Single friends interested in more than relationships

Chadwick Harrell

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A table for three, third wheeling, and awkward conversations with the couple making out in the backseat on your way home from a night out at your favorite bar.

That is the life of the single friend.

We all have them and more importantly, we’ve all been one. Admit it; at some point or another in your life, you were that friend who watched jealously from the side of your eyes as your friend and their significant other practically devoured each other’s faces.

You sat and wondered how long it would be before that was you.

You endured the awkward moment that arose that time the three of you were walking to class and the sidewalk wasn’t wide enough for all three of you to walk side by side.

There is a stigma attached to being the single friend. No one wants to be single these days.

Everyone is jumping on the relationship train without taking time to consider the repercussions of being attached to another human being.

It’s as if being single is worse than death.
When did this happen? When did it become a bad thing to live life at your own pace?

It is perfectly acceptable to not want to be burdened by a relationship during four of the most stressful years of your life.

We’re in our twenties.

If there was ever a time to play the field and try new things it would be now.
Traditionally, college is where we learn the most about who we are as people.

It gives you a chance to be completely selfish in your choices.

Take chances and make mistakes that we’ll definitely regret.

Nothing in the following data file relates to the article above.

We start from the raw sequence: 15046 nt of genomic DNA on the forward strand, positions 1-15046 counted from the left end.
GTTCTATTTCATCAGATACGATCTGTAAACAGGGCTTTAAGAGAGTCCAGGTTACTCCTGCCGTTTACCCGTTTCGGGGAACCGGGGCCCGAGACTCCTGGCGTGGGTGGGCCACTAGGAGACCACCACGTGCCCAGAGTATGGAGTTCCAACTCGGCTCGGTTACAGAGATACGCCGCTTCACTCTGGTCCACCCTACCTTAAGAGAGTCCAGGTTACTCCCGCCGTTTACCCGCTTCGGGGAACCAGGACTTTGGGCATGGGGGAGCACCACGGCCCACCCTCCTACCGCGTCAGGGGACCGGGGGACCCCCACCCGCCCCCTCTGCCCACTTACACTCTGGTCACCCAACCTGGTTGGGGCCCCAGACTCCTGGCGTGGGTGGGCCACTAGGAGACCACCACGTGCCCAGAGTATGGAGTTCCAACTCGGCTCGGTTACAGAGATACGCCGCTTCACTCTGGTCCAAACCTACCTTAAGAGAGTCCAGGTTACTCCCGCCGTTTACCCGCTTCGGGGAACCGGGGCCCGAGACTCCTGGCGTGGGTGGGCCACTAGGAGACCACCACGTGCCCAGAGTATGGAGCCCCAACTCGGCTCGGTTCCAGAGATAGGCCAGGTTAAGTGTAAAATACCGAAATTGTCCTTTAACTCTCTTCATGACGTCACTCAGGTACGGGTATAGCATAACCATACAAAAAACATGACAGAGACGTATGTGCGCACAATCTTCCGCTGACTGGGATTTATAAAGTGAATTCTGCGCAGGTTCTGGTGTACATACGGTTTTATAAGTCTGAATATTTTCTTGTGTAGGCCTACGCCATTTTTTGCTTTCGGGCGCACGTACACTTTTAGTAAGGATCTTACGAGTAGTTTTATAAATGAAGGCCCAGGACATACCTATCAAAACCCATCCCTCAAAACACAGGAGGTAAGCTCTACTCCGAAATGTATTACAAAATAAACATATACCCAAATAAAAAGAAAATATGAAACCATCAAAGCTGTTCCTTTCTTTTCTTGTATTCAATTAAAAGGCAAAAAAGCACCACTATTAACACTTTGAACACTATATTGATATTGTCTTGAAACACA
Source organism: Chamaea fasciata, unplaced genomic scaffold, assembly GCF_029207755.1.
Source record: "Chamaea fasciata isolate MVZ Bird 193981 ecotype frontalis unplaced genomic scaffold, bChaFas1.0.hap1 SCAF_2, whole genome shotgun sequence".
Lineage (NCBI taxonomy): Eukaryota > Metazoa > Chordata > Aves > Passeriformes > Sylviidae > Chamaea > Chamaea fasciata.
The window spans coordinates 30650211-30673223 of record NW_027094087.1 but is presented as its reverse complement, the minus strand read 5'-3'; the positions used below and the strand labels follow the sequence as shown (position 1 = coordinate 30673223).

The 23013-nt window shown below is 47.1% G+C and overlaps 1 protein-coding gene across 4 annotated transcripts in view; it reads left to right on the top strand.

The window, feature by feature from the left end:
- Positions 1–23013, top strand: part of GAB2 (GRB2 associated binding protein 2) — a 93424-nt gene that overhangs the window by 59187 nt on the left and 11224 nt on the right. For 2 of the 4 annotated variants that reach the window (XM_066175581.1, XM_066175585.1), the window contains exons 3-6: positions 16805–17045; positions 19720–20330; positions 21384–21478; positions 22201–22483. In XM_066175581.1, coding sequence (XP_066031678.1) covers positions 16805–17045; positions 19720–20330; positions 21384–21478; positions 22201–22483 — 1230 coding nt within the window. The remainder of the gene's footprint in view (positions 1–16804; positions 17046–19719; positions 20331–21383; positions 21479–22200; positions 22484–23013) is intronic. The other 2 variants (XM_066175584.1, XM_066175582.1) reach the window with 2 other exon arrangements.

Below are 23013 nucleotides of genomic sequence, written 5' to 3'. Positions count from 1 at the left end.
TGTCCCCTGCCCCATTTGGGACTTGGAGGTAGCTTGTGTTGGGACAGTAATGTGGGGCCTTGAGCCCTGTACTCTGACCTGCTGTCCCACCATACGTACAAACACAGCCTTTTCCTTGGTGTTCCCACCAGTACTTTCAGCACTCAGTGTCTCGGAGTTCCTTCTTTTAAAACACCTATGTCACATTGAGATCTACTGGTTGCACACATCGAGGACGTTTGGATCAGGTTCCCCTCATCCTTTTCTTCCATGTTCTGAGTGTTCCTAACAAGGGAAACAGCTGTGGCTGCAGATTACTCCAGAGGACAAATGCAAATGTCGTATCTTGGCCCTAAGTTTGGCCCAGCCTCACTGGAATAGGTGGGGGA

Now don’t get me wrong. Being in a healthy committed relationship is great! If that’s what you want.

I have nothing against those of you who decide to be in a relationship. It’s just that I feel some of you don’t understand that at this point in life we all have different priorities.

What makes you happy isn’t necessarily on my radar.

At some point we as a society decided that being single meant loneliness. Which is completely false.

The two are not dependent. It is completely possible to be alone and happy. Just as it is possible to be in love and feel completely alone.

Friends who feel the need to solve all of your problems are definitely appreciated. They mean well and they only want the best for you.

Unfortunately they feel that what’s best for you is to be in a relationship like them.

They set you up with friends of a friend on blind dates and give you unwanted advice.

They constantly remind you of how happy they are in a relationship, and make you feel crazy for not
wanting the same, never even considering that maybe you’re just as happy alone as they are.

You catch them giving you that sympathetic look when they think you’re not looking.

True friendship is about accepting the parts of a person you don’t exactly agree with. Not constantly trying to change them to fit into a mold that was never made for them.

The point is this: we are all different. We all want different things out of life.

Be considerate of the ones you love and call a friend. Stop and think before you pester.

Consider this: if your single friend smiles all the time and seems to be genuinely happy with their life, leave them alone.

To all the single people: Stop letting the judgments of others dictate your life’s course. Move at your own pace and work on yourself.

What is meant to be will be. Constantly comparing your life to others will only lead to dark places.
Always remember you’re a healthy 20-something with a long life ahead of you.